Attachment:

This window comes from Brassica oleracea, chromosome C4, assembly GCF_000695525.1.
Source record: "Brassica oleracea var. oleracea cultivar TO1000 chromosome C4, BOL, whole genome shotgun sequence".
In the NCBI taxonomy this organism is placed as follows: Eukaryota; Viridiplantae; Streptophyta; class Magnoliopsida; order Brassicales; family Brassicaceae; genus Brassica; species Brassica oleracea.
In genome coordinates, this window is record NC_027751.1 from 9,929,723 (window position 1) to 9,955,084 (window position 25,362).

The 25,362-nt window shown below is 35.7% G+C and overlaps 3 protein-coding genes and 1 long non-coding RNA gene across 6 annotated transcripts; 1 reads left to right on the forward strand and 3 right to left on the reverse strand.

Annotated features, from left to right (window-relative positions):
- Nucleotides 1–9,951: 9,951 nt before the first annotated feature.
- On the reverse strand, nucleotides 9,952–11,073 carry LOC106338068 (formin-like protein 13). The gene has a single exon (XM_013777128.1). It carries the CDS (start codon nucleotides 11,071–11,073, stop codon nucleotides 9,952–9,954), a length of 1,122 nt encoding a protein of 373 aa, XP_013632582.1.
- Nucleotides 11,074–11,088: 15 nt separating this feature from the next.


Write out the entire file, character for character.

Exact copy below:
This window comes from Brassica oleracea, chromosome C4, assembly GCF_000695525.1.
Source record: "Brassica oleracea var. oleracea cultivar TO1000 chromosome C4, BOL, whole genome shotgun sequence".
In the NCBI taxonomy this organism is placed as follows: Eukaryota; Viridiplantae; Streptophyta; class Magnoliopsida; order Brassicales; family Brassicaceae; genus Brassica; species Brassica oleracea.
In genome coordinates, this window is record NC_027751.1 from 9,929,723 (window position 1) to 9,955,084 (window position 25,362).

The 25,362-nt window shown below is 35.7% G+C and overlaps 3 protein-coding genes and 1 long non-coding RNA gene across 6 annotated transcripts; 1 reads left to right on the forward strand and 3 right to left on the reverse strand.

Annotated features, from left to right (window-relative positions):
- Nucleotides 1–9,951: 9,951 nt before the first annotated feature.
- On the reverse strand, nucleotides 9,952–11,073 carry LOC106338068 (formin-like protein 13). The gene has a single exon (XM_013777128.1). It carries the CDS (start codon nucleotides 11,071–11,073, stop codon nucleotides 9,952–9,954), a length of 1,122 nt encoding a protein of 373 aa, XP_013632582.1.
- Nucleotides 11,074–11,088: 15 nt separating this feature from the next.